This was where the appellant contested that there had been no retention of interest, but rather an alternate means of investment and transferral to his trustees.

With a fiercely divided judgment, it was found on the facts that while the construction of a repurchase option was not entirely fatal to the existence of a disposition, the absence of a named transferee meant that until such time as one appeared, the shares and any revenue attached to them, remained the property of the appellant settlor.

Therefore, the implications of section 415 of the Income Tax Act 1952 remained in effect, and any undeclared revenue was now taxable, while the House reminded the parties that:

“The grant of an option to purchase is very different from a grant of a legal estate in some real or personal property without consideration to a person nominated by the beneficial owner.”


van Dyck, Anthony; Lord Strafford (1593-1641), and His Secretary Sir Phillip Mainwaring (1589-1661); Birmingham Museums Trust;

Voluntary corporate dispositions, and the prerequisite of company procedures are inextricably linked, yet where discrepancies arise, it falls to equity to resolve the inadequacies argued, before choosing to act.

In this instance, the two gestures of a settlor were challenged by the Crown in the hope of securing estate duties post-mortem.

In 1943, an unlimited company owner took the practical steps of transferring two amounts of 10,000 shares to both his wife on the first count, and his wife and secretary on the second.

Acting under strict observation of the associated articles of memorandum, namely art.9 which read:

“[T]he company shall be entitled to treat the person “whose name appears upon the register in respect of any share” as the absolute owner thereof, and shall not be under any “obligation to recognize any trust or equity or equitable claim” to or interest in such share, whether or not it shall have “express or other notice thereof.””

And article 28, which also read:

“[T]he transferor shall be “deemed to remain the holder of such share until the name of” the transferee is entered in the register in respect thereof.” 

It was further indicated by article 29, that:

“Shares in the company shall be transferred in “the following form, or as near thereto as circumstances will “permit.”” 

On this occasion, the documentation used was fully compliant with the terms prescribed by the company articles, in that sealed written instructions meant that the husband had willingly relinquished himself of any proprietary and beneficial ownership in order for legal title to succeed; along with any liability for estate duty fees; hence, the company would only need to register the transfer before a specified date. 

For one reason or another, the registration was incomplete until two days after the exemption period; and so, a number of years after the settlor’s death, the Inland Revenue sought to recover the duties on both transfers, under the combined effects of the Customs and Inland Revenue Act 1881, the Customs and Inland Revenue Act 1888 and the Finance Act 1895.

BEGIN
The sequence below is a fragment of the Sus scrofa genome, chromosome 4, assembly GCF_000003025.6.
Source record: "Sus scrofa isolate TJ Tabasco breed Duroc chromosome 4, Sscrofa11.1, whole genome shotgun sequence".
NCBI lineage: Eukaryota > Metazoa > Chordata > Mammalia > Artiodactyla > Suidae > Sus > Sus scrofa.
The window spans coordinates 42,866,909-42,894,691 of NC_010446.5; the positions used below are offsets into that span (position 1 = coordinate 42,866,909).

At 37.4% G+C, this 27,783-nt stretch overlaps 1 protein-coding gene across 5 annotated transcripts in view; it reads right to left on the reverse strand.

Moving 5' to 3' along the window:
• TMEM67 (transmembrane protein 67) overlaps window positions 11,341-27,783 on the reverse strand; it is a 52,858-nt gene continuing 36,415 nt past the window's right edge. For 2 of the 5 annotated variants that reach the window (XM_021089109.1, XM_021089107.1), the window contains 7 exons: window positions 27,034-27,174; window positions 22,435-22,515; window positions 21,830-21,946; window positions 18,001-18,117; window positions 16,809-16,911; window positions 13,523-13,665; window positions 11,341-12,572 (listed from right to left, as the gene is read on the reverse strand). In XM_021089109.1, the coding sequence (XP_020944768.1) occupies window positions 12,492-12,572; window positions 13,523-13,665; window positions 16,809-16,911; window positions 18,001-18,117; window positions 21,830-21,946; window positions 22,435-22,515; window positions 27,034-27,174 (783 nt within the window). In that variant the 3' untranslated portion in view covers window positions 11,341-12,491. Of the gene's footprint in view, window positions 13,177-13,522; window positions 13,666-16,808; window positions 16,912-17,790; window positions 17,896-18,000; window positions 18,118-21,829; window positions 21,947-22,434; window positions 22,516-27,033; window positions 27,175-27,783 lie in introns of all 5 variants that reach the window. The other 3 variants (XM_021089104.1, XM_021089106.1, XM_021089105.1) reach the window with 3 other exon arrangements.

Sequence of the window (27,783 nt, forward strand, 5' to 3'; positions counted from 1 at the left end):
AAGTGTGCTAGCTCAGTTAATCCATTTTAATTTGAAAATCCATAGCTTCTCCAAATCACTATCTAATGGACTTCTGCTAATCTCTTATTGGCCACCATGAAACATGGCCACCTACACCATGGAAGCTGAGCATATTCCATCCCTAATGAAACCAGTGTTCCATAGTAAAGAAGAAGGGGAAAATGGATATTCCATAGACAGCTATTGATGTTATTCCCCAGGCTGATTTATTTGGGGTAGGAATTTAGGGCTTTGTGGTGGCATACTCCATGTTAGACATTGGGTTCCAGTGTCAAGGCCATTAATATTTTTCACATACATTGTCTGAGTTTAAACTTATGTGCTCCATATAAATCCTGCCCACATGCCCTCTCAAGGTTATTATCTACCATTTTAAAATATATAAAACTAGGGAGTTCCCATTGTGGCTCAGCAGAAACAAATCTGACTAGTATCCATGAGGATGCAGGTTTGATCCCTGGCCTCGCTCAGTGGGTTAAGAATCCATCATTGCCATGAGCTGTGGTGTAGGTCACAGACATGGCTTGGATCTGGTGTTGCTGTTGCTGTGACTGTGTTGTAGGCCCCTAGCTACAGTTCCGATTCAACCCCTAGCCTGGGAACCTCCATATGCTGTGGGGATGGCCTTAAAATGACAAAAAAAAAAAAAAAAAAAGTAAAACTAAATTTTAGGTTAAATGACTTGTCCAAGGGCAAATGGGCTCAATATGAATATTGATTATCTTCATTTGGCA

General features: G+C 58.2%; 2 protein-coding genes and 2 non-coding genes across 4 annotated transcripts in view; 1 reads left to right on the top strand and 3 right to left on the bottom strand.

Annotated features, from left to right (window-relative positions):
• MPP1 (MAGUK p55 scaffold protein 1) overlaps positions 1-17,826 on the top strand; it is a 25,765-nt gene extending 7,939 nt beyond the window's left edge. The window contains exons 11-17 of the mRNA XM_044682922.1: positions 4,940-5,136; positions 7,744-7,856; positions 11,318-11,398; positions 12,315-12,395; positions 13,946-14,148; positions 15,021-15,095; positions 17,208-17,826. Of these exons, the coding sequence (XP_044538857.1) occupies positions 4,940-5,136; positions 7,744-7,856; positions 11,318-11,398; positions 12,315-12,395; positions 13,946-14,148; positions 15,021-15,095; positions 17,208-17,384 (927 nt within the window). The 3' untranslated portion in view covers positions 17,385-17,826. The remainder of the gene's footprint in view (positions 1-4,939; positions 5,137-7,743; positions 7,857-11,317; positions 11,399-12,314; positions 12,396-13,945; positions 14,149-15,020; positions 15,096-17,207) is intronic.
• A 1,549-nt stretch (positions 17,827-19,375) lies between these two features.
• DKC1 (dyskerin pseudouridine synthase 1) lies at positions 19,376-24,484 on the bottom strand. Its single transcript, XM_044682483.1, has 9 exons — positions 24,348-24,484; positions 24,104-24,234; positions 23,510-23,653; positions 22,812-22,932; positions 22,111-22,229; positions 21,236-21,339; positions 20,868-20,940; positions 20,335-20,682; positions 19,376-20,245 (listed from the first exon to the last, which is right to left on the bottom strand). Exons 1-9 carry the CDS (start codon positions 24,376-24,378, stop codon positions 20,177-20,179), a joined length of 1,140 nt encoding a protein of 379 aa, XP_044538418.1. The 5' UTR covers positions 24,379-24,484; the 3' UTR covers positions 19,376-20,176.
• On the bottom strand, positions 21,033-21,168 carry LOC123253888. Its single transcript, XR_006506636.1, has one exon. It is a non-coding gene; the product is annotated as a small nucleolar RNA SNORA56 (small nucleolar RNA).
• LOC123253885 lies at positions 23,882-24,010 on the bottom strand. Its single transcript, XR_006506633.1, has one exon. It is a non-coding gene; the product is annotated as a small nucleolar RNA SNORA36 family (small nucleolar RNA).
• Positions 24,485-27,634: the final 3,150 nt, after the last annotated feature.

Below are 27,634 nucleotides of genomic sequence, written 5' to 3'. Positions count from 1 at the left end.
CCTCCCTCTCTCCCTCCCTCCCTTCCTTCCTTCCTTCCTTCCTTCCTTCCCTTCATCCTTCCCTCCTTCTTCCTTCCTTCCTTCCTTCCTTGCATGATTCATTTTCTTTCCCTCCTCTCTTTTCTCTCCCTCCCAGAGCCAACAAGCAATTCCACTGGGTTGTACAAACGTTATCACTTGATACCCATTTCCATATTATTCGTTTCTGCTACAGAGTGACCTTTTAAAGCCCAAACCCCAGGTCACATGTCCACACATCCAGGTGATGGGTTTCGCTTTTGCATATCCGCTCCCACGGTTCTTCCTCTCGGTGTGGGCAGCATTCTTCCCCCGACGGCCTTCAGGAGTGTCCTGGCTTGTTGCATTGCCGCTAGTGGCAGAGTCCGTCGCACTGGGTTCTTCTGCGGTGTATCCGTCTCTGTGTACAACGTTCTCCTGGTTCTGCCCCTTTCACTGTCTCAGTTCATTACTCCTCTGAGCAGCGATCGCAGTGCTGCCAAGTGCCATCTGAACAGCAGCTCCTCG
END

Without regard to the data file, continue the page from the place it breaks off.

When first heard, the judge awarded in favour of the transferees, whereupon it was appealed by the Inland Revenue Commissioners, who primarily relied upon Milroy v Lord to argue against the previous decision.

Having considered the facts of both matters, the Court refused to support the far-reaching contradiction of the appellants, who contested that as the transfer had not been successfully completed by registration within the determined period it was non-effectual; and so, represented nothing more than a promissory gesture; and yet, once completed the settlor was unable to reverse the transfer and so held the shares in death as he did in life.

While in Milroy the deed-poll constituted little more than a written instruction, the explicit nature of the instrument of transfer in this instance had made it quite clear that at the date of execution (roughly ten days before the exemption threshold lapsed), the husband had expressly ceased to hold any beneficial or proprietary interest in the shares; and that by virtue of the gift, all beneficial ownership rights were now conferred to the wife and secretary, despite the absence of legal title.

It was this minor, yet crucial technicality that distinguished itself from Milroy, and negated the position taken by the appellants when seeking payment.

Deciding in unison, the previous judgment was vehemently upheld, while the point made clear that when a settlor acts within his duties, and in as exhaustible a manner as possible, any uncertainty of legal title does not preclude the completion of a gift; and that where duty commands it, beneficial ownership is sufficient answer when legal title is peripheral to judicial determination, while reminding the parties that:

“[A]ny transaction of gift imports a donor and a donee, a disposition by the donor and receipt of the subject-matter of the disposition by the donee.”